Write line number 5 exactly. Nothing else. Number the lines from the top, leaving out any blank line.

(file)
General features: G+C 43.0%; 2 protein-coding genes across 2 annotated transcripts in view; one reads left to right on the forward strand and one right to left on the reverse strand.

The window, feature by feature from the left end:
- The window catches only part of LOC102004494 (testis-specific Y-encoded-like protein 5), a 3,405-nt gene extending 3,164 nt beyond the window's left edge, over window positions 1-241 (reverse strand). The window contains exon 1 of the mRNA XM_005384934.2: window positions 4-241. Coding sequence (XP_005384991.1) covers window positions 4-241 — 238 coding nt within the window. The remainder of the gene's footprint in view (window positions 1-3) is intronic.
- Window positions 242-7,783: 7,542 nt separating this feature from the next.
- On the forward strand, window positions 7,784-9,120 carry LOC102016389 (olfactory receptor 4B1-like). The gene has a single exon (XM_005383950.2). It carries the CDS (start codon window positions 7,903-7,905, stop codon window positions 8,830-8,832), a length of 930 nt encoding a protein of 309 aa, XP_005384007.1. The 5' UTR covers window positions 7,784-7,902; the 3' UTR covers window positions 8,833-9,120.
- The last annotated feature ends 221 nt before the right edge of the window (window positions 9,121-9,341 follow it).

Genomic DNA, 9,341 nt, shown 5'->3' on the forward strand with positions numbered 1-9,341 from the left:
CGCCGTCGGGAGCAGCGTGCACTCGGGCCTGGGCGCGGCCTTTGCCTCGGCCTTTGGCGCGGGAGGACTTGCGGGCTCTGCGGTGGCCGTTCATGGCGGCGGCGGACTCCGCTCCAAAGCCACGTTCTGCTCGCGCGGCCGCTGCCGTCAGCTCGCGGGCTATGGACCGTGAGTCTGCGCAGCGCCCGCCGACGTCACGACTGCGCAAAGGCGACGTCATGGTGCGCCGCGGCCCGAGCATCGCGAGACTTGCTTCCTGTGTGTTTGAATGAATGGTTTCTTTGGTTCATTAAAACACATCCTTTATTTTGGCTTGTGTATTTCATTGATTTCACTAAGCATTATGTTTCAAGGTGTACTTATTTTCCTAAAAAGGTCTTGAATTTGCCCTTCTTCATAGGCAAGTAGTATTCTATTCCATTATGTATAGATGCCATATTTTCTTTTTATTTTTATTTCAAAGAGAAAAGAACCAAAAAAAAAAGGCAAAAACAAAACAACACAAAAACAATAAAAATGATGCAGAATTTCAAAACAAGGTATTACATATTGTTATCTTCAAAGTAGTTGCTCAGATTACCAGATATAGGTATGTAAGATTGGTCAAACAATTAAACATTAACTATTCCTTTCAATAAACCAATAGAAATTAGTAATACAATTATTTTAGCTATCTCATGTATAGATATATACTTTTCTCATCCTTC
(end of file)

- On the forward strand, window positions 7,784-9,120 carry LOC102016389 (olfactory receptor 4B1-like). The gene has a single exon (XM_005383950.2). It carries the CDS (start codon window positions 7,903-7,905, stop codon window positions 8,830-8,832), a length of 930 nt encoding a protein of 309 aa, XP_005384007.1. The 5' UTR covers window positions 7,784-7,902; the 3' UTR covers window positions 8,833-9,120.